Study Suggests Spread Pricing Ban on PBMs Alone May Have Little Impact

Although PBMs are taking increasing heat for spread pricing — or charging payers more for a drug than pharmacies are reimbursed — they aren’t the only players in the drug supply chain that engage in the practice, a new study points out. And one of the study’s authors says its findings suggest that patients may be better off if generic drugs are simply removed from insurance coverage entirely.

The study, published in JAMA Health Forum on Oct. 20, examined data associated with 45 high-utilization Medicare Part D-covered generic drugs.

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Leslie Small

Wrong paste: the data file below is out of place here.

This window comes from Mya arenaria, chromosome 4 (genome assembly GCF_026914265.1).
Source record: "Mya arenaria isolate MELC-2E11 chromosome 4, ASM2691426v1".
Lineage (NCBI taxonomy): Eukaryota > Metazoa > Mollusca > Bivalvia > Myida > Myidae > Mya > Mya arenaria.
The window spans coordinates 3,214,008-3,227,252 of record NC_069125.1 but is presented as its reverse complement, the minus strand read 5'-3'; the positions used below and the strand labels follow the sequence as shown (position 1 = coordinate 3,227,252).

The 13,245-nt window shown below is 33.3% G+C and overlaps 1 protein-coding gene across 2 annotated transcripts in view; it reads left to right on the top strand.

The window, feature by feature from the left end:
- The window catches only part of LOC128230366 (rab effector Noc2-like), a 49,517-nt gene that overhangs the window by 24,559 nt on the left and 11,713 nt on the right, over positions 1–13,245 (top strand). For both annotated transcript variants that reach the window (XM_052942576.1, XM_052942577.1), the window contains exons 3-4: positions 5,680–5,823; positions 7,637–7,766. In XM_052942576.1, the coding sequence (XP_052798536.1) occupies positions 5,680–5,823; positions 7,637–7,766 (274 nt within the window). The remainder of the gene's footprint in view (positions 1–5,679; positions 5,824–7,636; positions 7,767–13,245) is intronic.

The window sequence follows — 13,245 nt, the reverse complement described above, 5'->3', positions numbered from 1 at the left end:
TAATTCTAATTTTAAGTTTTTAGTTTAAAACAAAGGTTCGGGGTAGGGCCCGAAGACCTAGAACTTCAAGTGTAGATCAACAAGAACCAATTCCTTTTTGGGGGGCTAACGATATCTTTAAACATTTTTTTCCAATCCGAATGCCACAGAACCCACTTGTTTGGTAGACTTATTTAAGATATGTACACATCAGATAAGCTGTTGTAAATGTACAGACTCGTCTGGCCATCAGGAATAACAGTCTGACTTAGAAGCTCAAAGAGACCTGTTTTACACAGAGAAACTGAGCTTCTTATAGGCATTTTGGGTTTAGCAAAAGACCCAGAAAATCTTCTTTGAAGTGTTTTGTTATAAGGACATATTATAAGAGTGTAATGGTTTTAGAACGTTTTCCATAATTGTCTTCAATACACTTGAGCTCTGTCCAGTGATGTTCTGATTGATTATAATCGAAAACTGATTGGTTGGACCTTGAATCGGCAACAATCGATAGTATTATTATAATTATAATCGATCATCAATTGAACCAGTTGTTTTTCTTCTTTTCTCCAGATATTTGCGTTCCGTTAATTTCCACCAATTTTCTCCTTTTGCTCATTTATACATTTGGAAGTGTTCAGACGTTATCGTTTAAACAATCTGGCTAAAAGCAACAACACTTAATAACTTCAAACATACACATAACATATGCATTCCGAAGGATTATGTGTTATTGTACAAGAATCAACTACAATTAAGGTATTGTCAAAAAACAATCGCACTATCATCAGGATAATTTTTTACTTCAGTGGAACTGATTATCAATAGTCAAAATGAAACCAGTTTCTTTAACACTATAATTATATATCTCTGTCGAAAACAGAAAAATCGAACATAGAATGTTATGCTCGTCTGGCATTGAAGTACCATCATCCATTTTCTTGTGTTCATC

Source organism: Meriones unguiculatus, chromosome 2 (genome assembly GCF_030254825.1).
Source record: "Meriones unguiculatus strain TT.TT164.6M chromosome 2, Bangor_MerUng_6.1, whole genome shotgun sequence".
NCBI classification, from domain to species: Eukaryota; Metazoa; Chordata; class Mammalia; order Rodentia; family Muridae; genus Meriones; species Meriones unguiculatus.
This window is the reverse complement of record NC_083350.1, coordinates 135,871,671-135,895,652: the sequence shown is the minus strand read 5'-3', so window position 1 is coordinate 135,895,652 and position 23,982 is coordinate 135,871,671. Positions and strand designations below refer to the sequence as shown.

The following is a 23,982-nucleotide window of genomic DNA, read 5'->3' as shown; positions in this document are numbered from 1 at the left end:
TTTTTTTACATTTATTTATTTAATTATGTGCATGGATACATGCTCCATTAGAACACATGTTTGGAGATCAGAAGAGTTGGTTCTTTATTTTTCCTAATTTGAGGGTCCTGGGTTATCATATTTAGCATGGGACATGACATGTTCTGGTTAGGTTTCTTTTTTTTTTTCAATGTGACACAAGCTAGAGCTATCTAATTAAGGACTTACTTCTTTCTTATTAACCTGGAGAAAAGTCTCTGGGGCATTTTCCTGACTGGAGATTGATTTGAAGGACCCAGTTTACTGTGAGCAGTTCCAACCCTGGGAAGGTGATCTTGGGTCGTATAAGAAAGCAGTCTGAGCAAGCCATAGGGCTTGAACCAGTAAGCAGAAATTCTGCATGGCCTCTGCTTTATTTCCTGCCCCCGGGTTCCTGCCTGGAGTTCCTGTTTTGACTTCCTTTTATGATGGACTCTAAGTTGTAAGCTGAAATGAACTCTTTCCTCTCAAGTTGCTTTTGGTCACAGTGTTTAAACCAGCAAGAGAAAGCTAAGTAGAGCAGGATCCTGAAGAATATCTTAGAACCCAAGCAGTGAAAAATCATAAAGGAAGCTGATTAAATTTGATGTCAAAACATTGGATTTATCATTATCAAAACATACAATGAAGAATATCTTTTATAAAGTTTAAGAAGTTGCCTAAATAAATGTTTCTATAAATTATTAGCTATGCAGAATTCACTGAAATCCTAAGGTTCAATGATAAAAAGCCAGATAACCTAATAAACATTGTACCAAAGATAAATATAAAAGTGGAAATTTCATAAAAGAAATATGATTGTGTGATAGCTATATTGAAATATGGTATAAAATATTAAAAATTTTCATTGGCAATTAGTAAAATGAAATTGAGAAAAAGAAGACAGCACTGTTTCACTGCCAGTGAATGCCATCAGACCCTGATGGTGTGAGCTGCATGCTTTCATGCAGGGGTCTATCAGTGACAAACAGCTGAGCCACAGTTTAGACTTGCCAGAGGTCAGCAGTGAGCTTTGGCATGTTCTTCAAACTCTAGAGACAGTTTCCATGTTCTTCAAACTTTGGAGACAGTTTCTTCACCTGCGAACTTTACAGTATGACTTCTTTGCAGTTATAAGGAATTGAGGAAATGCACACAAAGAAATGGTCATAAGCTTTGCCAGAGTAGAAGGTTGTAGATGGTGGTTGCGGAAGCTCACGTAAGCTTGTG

Leslie Small

Leslie has been working in journalism since 2009 and reporting on the health care industry since 2014. She has covered the many ups and downs of the Affordable Care Act exchanges, the failed health insurer mega-mergers, and hundreds of other storylines spanning subjects such as Medicaid managed care, Medicare Advantage, employer-sponsored insurance, and prescription drug coverage. As the managing editor of Health Plan Weekly and Radar on Drug Benefits, she writes and edits for both publications while overseeing a small team of reporters who also focus on the managed care sector. Before joining AIS Health, she was a senior editor for the e-newsletter Fierce Health Payer, and she started her career as a copy editor at multiple local newspapers. She graduated with a dual degree in journalism and political science from Penn State University.

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